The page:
‘Unequal Cities’ Conference Highlights Housing Research The multiday event in Los Angeles launches a global research network supported by the National Science Foundation that will unite scholars concerned with housing justice

By Les Dunseith

UCLA Luskin’s Ananya Roy opened a multiple-day conference convened by the Institute on Inequality and Democracy at UCLA Luskin by stressing a desire to shift people’s thinking beyond the pragmatic concerns of a “housing crisis” to the broader theme of “housing justice” and what that means to society on a global scale.

“Our present historical conjuncture is marked by visible manifestations of the obscene social inequality that is today’s housing crisis, the juxtaposition of the $238-million New York penthouse recently purchased by a hedge fund manager for occasional use, to the tent cities in which the houseless must find durable shelter,” said Roy, a professor of urban planning, social welfare and geography who also serves as director of the Institute.

The setting for those remarks on Jan. 31, 2019, was particularly poignant — just outside, homeless people huddled on a cold and damp evening in tents lining the Skid Row streets surrounding the headquarters of the Los Angeles Community Action Network (LA CAN). Inside, a standing-room-only crowd of about 150 students, scholars, community organizers, housing experts and other stakeholders gathered to hear Roy and other speakers talk about the inadequate supply of affordable housing in California and around the world, and the cultural, political and economic barriers that undermine solutions.

“The fault lines have shifted,” Pete White, executive director and founder of LA CAN, told the audience. “We are now fighting the wholesale financialization of housing.”

The event in downtown Los Angeles and a full day of presentations that followed the next day on the UCLA campus was titled “Housing Justice in Unequal Cities,” and it signified the launch of a global research network of the same name supported by the National Science Foundation. With partners from India, Brazil, South Africa, Spain and across the United States, the network aims to bring together organizations, individuals and ideas around the creation of housing access and housing justice through legal frameworks, cooperative models of land and housing, and community organizing.

Roy said the Institute on Inequality and Democracy views the network as “exemplifying our commitment to address the displacements and dispossessions — what we call the urban color-lines — of our times.”

By partnering with community-based organizations such as LA CAN, “we situate housing justice in the long struggle for freedom on occupied, colonized, stolen land,” Roy told attendees.

The Housing Justice in Unequal Cities Network will bring together research and curriculum collaborations, data working groups, summer institutes, publishing projects and more. Roy said the network will unite movement-based and university-based scholars concerned with housing justice.

The effort also will build upon “an extraordinary proliferation of housing movements, policy experiments and alternative housing models,” Roy said. “This energy crackles all around us here in Los Angeles and it animates the work of the speakers at this conference.”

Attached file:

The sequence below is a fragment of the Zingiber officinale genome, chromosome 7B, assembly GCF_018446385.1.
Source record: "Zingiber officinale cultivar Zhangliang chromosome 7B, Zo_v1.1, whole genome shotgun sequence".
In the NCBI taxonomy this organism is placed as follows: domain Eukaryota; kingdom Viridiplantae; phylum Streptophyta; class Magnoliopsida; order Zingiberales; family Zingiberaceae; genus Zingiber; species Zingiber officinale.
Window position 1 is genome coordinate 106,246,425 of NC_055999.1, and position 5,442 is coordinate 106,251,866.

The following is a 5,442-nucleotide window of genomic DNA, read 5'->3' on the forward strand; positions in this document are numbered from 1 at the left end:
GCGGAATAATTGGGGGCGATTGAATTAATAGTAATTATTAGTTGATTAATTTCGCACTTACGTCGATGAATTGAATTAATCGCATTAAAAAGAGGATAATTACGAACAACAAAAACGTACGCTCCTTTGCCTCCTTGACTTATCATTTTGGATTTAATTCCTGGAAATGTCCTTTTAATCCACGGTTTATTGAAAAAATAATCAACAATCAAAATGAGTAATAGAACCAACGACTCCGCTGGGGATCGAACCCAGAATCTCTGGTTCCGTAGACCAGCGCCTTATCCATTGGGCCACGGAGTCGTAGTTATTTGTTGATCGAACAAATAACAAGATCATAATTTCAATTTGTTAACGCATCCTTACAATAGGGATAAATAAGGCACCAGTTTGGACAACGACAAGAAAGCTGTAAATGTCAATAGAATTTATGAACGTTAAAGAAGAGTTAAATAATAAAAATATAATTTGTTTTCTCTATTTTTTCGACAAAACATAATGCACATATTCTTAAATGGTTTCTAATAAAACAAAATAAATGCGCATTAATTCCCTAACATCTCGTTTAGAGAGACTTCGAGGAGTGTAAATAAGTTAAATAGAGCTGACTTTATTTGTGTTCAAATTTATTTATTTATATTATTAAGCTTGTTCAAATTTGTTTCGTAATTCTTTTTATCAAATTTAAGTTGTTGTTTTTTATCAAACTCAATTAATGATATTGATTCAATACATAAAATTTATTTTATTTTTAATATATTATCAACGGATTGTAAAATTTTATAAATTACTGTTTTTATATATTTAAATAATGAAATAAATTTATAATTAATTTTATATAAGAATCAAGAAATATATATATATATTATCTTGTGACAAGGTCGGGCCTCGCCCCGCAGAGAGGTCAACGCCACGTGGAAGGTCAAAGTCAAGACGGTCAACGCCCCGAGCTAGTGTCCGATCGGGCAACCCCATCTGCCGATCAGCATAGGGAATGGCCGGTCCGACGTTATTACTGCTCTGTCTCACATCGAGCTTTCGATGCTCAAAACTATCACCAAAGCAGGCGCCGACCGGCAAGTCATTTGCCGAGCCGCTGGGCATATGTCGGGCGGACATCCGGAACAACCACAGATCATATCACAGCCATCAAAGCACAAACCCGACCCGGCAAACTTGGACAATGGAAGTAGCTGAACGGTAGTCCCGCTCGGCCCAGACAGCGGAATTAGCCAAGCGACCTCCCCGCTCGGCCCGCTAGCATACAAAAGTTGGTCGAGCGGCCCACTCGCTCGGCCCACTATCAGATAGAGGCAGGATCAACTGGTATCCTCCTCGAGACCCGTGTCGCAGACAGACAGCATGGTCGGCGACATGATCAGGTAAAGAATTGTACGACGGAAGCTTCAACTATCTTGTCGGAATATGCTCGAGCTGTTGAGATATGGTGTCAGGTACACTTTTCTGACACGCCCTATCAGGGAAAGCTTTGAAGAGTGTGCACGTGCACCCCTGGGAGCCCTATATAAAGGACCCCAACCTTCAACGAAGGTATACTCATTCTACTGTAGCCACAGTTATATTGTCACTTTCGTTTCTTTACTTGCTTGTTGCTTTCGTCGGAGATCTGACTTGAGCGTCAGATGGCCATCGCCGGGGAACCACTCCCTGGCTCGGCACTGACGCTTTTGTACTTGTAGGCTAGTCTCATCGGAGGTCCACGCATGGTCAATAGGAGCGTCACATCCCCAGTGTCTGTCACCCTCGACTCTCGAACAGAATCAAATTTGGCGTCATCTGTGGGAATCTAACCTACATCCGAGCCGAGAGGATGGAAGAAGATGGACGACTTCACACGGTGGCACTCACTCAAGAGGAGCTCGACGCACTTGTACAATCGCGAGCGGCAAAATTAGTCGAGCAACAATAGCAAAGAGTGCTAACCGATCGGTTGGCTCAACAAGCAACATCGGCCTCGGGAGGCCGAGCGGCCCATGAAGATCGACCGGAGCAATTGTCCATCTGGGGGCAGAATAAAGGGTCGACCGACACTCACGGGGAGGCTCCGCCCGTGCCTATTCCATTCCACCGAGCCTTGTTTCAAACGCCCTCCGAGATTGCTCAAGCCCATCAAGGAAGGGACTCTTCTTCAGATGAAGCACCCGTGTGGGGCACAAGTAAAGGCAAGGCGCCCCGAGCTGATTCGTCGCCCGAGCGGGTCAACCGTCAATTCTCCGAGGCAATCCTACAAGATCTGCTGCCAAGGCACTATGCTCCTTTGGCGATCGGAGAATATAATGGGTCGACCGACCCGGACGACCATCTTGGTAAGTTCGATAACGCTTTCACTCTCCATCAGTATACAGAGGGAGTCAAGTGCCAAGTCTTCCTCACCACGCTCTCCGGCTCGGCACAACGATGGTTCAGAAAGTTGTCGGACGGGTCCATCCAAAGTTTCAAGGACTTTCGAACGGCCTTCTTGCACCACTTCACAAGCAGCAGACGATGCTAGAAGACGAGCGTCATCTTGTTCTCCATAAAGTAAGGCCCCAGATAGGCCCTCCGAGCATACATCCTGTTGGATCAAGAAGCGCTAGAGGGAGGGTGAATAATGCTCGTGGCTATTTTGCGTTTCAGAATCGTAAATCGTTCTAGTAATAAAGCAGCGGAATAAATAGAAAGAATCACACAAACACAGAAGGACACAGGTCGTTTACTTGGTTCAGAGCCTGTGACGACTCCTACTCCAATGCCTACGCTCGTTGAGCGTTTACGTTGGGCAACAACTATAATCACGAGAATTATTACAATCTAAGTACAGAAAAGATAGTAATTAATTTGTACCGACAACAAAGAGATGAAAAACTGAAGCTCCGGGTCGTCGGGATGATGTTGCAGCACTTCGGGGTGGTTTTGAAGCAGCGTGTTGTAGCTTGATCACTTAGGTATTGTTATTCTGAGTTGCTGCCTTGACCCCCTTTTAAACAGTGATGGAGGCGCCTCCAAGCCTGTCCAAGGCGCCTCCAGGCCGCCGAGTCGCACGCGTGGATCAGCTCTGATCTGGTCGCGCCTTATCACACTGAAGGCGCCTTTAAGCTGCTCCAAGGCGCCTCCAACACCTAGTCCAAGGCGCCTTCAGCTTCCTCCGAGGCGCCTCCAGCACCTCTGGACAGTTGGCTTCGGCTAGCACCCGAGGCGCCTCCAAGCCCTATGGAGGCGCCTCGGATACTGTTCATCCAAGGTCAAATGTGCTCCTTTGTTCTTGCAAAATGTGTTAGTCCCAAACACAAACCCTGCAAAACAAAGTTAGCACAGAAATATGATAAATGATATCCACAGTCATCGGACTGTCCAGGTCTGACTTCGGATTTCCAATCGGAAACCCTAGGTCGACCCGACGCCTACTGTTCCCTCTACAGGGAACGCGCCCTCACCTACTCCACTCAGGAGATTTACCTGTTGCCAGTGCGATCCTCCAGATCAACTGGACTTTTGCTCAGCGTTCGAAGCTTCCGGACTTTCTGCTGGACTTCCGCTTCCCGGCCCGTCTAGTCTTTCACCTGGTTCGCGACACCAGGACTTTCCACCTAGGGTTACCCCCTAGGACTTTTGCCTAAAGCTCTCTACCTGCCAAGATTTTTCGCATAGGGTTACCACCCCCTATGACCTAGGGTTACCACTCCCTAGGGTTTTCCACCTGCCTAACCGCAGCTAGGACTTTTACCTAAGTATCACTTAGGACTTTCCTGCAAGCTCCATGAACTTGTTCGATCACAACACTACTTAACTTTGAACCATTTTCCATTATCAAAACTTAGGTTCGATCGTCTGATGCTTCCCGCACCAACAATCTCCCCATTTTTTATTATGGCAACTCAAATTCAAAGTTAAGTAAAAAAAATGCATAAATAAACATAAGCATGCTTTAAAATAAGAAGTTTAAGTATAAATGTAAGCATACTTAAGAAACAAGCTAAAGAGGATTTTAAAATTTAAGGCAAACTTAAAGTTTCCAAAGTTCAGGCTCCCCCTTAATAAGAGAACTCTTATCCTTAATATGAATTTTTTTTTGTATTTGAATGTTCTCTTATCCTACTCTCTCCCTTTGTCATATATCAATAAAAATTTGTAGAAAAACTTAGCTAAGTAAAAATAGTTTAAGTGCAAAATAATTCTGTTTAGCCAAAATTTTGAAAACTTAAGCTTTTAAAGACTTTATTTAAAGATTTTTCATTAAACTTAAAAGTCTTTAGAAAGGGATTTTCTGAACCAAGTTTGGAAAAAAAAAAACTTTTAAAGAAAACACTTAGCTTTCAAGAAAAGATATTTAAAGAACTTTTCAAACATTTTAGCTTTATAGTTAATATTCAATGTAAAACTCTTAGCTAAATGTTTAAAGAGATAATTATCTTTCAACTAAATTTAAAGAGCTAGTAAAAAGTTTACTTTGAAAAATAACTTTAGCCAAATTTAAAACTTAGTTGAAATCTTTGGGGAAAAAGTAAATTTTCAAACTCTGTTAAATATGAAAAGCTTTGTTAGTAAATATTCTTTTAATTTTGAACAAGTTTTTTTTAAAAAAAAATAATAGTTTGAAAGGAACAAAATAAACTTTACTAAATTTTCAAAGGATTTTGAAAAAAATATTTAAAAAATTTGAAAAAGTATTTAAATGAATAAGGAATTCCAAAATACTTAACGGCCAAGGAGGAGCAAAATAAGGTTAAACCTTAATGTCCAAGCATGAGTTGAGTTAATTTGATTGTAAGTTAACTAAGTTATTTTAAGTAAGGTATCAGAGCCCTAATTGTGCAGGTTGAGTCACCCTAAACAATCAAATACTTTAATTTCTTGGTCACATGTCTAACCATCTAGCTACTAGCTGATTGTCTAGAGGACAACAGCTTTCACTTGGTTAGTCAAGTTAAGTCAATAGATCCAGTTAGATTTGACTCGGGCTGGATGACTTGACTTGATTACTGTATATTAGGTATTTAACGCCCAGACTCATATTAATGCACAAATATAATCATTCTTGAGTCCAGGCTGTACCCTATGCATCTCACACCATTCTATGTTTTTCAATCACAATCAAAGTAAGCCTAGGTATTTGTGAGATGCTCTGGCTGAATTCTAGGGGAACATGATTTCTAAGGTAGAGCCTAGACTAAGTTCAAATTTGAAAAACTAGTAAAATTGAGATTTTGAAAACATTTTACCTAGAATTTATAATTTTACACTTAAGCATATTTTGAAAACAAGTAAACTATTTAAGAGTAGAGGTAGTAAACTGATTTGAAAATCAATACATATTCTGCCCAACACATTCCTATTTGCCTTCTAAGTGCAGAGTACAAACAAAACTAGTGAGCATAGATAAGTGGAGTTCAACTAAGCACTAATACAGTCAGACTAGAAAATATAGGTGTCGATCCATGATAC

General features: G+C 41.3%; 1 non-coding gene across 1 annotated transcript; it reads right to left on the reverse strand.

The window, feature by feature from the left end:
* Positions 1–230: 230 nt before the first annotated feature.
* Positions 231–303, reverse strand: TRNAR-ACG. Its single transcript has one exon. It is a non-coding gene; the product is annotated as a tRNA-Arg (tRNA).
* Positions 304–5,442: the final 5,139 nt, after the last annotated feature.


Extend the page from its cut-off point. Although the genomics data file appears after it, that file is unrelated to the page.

Over the course of the first evening and the full day of programming that followed, conference participants heard from a variety of speakers from UCLA, across the country and around the world — several of whom traveled from their home countries to be in attendance. The opening night included talks by James DeFilippis of Rutgers University, Maria Kaïka of University of Amsterdam, Erin McElroy of the Anti-Eviction Mapping Project and Keisha-Khan Y. Perry of Brown University.

Kickoff event attendees also were treated to music, with UCLA Luskin’s urban planning student Caroline Calderon serving as DJ, and listened to a riveting spoken-word performance by poet Taalam Acey.

“A man is judged by what’s in his soul and what is in his heart … not just what is in his pocket,” Acey said.

The second day of the event attracted a crowd of about 250 people and focused primarily on current research related to housing justice. Speakers pointed out that housing equity goes well beyond the extremes of homeownership and homelessness to include the experience of renters as well.

“Renters are powerful contributors and creators of their communities,” noted Sarah Treuhaft of PolicyLink.

According to Tracy Jeanne Rosenthal of the Los Angeles Tenants Union, “We don’t have a housing crisis, we have a tenants’ rights crisis.”

Additional speakers at the conference included UCLA Luskin’s Michael Lens, associate professor of urban planning and public policy; UCLA Luskin graduate students Terra Graziani and Hilary Malson; Gautam Bhan of the Indian Institute for Human Settlements; Nicholas Blomley of Simon Fraser University; Nik Heynen of University of Georgia; Toussaint Losier of University of Massachusetts, Amherst; Sophie Oldfield of University of Cape Town; Laura Pulido of University of Oregon; Raquel Rolnik of University of São Paulo (via video); Tony Roshan Samara of Urban Habitat; Desiree Fields of University of Sheffield; and former UCLA Luskin Urban Planning faculty member Gilda Haas of LA Co-op Lab.

Those interested in finding out more and getting involved in the effort are encouraged to sign up to receive housing justice reports and updates about community action and events: join the network.